What's The Difference Between Menstruation And Ovulation?
Periods. Although most young women get their period every month, there’s still a lot to learn about menstruation and how our bodies function during the four phases of the menstrual cycle. So we enlisted the help of two women’s health experts to shed some light on the things you’re less likely to learn in sex-ed or health class. Here, they also explain the differences between menstruation and ovulation.
Let’s start with the menstrual cycle basics, shall we?
In short, the menstrual cycle is the monthly process of changes that occur to prepare a woman’s body for possible pregnancy. It consists of four different stages: the menstrual phase, the follicular phase, ovulation and luteal phase.
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“The time between your menstrual cycle and ovulation is known as the luteal phase,” wrote Rachel Eisenberg, nurse practitioner for Planned Parenthood clinics in Florida, in an email to ESSENCE. “The luteal phase is where the lining of your uterus usually thickens, due to the increase in your body producing progesterone, to prepare for implantation of a possible pregnancy.”
The cycle starts from the first day you get your period (menstrual phase) through the time your ovaries release an egg (ovulation). No two cycles or periods are alike, so on average, a complete cycle can last 21 days or as long as 35 days. But generally speaking, a period that shows up every 28 days is considered normal.
OK, so what’s the difference between menstruation and ovulation?
Easy. Ovulation is when an egg is released from your ovaries to be fertilized. Menstruation, or what is commonly referred to as your period, is the bleeding that occurs after ovulation, if you don’t get pregnant. During menstruation, blood, mucus and tissue flow out of the cervix and vagina each month.
“There are two phases of the menstrual cycle that take place before and after ovulation,” wrote Dr. Patrice Harold, Director of Minimally Invasive Gynecology at Detroit Medical Center’s Hutzel Women’s Hospital, in an email to ESSENCE. “Prior to ovulation, the body is producing hormones and preparing the lining of the uterus to accept a fertilized egg. Ovulation, or the release of that egg, occurs mid-cycle and if successfully fertilized, will implant on the prepared lining. If fertilization does not take place, then the lining will simply withdraw and menstruation will begin.”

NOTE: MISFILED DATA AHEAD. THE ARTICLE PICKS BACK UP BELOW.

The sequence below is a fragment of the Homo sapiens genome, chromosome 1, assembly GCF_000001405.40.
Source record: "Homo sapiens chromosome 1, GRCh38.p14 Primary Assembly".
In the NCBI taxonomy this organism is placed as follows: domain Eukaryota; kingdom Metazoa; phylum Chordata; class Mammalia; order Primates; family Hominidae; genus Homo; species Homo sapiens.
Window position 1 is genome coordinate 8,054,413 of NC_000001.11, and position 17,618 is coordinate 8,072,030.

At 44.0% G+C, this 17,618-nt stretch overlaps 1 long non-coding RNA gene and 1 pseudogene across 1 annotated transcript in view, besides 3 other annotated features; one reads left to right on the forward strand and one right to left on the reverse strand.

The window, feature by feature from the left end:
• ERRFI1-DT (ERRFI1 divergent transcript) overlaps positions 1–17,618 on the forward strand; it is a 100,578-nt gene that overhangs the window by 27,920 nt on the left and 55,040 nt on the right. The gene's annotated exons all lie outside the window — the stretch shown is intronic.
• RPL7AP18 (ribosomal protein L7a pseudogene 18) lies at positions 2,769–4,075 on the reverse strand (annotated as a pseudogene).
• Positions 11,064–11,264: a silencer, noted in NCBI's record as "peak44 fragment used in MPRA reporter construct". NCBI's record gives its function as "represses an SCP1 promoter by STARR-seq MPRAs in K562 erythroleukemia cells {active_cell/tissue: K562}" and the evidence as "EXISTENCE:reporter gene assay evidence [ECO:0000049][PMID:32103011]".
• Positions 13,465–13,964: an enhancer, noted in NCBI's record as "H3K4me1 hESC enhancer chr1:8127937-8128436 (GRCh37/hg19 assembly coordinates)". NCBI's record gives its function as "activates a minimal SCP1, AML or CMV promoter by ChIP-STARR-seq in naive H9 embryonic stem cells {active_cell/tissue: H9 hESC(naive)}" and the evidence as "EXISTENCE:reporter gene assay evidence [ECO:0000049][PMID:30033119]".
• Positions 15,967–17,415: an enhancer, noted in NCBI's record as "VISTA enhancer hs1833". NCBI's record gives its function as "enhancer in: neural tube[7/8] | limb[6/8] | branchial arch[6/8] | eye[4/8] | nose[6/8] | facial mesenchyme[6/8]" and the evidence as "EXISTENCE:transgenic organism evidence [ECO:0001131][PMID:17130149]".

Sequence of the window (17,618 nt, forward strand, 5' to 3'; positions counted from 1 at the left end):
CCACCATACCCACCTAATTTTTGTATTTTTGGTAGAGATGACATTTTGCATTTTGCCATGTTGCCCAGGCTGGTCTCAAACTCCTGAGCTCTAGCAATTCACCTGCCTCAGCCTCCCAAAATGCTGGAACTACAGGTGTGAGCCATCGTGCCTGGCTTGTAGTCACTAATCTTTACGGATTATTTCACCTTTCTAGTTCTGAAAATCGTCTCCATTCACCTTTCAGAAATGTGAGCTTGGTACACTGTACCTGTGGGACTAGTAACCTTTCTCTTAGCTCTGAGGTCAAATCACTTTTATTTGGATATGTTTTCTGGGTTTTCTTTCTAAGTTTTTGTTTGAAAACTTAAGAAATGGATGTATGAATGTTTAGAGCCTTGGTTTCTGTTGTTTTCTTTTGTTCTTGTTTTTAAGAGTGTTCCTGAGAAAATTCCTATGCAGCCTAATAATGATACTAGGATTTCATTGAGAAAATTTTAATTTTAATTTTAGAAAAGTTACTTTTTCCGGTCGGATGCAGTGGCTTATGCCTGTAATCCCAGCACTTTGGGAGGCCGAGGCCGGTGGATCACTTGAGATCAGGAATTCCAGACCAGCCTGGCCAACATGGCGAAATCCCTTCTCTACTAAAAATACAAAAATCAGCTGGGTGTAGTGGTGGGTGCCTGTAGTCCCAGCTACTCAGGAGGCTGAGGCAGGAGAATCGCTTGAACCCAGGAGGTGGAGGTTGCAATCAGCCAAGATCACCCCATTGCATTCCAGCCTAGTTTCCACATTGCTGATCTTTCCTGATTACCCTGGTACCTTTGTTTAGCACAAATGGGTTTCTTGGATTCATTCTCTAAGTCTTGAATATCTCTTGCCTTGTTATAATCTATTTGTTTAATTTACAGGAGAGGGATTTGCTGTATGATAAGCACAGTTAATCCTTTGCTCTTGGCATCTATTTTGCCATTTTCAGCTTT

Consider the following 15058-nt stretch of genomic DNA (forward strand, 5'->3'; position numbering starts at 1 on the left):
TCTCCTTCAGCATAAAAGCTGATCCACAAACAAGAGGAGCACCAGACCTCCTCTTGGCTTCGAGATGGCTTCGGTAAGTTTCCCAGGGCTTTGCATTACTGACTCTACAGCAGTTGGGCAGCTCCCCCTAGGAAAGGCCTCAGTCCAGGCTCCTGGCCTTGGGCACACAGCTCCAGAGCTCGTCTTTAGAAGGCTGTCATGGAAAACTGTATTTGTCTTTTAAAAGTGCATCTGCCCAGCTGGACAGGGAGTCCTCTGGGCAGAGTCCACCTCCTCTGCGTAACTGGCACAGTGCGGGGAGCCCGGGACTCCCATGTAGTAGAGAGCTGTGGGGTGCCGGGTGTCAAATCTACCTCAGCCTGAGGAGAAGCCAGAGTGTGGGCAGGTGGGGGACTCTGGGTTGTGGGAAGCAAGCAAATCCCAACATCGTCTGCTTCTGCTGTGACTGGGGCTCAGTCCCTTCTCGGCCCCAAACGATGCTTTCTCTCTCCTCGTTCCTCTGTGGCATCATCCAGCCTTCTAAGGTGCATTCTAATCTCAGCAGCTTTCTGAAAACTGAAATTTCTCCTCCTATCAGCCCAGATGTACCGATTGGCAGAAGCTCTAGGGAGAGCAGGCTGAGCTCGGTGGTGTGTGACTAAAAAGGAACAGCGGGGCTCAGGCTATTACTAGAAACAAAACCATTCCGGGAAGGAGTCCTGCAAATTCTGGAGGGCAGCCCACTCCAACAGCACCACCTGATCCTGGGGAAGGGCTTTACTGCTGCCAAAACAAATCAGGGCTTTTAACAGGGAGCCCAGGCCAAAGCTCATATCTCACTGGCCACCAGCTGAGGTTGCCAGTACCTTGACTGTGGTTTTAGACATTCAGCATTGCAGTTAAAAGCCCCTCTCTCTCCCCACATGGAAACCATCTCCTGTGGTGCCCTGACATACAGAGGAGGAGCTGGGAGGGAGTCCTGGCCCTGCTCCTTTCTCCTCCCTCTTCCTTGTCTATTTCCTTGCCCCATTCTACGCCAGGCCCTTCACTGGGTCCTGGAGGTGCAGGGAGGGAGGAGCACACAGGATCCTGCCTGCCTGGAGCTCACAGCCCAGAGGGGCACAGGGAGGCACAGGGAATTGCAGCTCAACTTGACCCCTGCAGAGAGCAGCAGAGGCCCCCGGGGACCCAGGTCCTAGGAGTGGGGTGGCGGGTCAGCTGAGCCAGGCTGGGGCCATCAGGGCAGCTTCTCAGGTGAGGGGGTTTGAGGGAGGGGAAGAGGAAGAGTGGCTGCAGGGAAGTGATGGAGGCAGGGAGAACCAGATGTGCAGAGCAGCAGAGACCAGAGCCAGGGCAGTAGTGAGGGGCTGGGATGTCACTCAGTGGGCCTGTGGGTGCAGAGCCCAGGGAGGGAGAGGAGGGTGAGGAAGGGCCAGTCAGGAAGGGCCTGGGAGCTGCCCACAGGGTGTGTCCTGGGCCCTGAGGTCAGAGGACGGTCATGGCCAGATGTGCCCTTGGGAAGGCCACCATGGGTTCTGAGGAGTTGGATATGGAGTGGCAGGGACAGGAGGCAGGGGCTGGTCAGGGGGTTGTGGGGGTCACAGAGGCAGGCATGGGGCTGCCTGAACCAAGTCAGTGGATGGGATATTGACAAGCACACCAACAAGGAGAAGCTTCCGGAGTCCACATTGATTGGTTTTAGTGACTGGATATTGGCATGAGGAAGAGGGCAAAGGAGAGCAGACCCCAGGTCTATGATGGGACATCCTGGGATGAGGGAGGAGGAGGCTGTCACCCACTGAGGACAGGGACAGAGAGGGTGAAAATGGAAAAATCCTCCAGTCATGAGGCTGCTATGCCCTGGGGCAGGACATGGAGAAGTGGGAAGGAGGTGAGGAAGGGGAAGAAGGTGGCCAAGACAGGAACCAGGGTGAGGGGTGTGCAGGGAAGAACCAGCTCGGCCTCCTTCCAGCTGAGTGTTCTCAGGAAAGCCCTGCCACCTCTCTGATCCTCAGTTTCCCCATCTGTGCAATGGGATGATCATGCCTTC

Dr. Harold added that ovulation typically occurs around day 14 in a 28-day cycle, which is when the egg can be fertilized and pregnancy begins.
What’s the deal with the “fertile window?”
While it may vary depending on your cycle, the fertile window consists of the days when a woman can get pregnant.
“The fertile window begins about three days prior to ovulation and can last as long as 24 to 36 hours post-ovulation,” suggested Dr. Harold. “If a woman is trying to conceive, I recommend she starts having intercourse around days 11 through 14 or about 36 hours prior to ovulation if she has a 28-day cycle.”
Is there such a thing as a “safe period?”
Yes. According to Eisenberg, the safe period is when you can have intercourse without worrying about possible conception. Because the time period may vary from person to person, it’s possible for a woman to get pregnant outside of what’s considered the safe period.
“One is considered to have a safe period on days one through seven or on day 21 through the end of her menstrual cycle,” explained Eisenberg.
“If a woman is trying to avoid pregnancy, she should abstain from intercourse three days prior and three days post-ovulation,” added Dr. Harold.
What apps can I use to track my period and/or ovulation?
“Every woman’s body is different, so technology can be a big help in tracking your menstrual period and when you are ovulating,” wrote Eisenberg. “Some great apps we recommend are Planned Parenthood’s Spot On app as well as Period Tracker. Spot On is the only period-tracker app and ovulation calculator that lets you track both your period and any birth control method that affects it, including the pill, patch, ring, implant, shot and IUD.”
Eisenberg also noted that Spot On is the only app that’s completely inclusive, regardless of gender, sexual orientation and reproductive goals.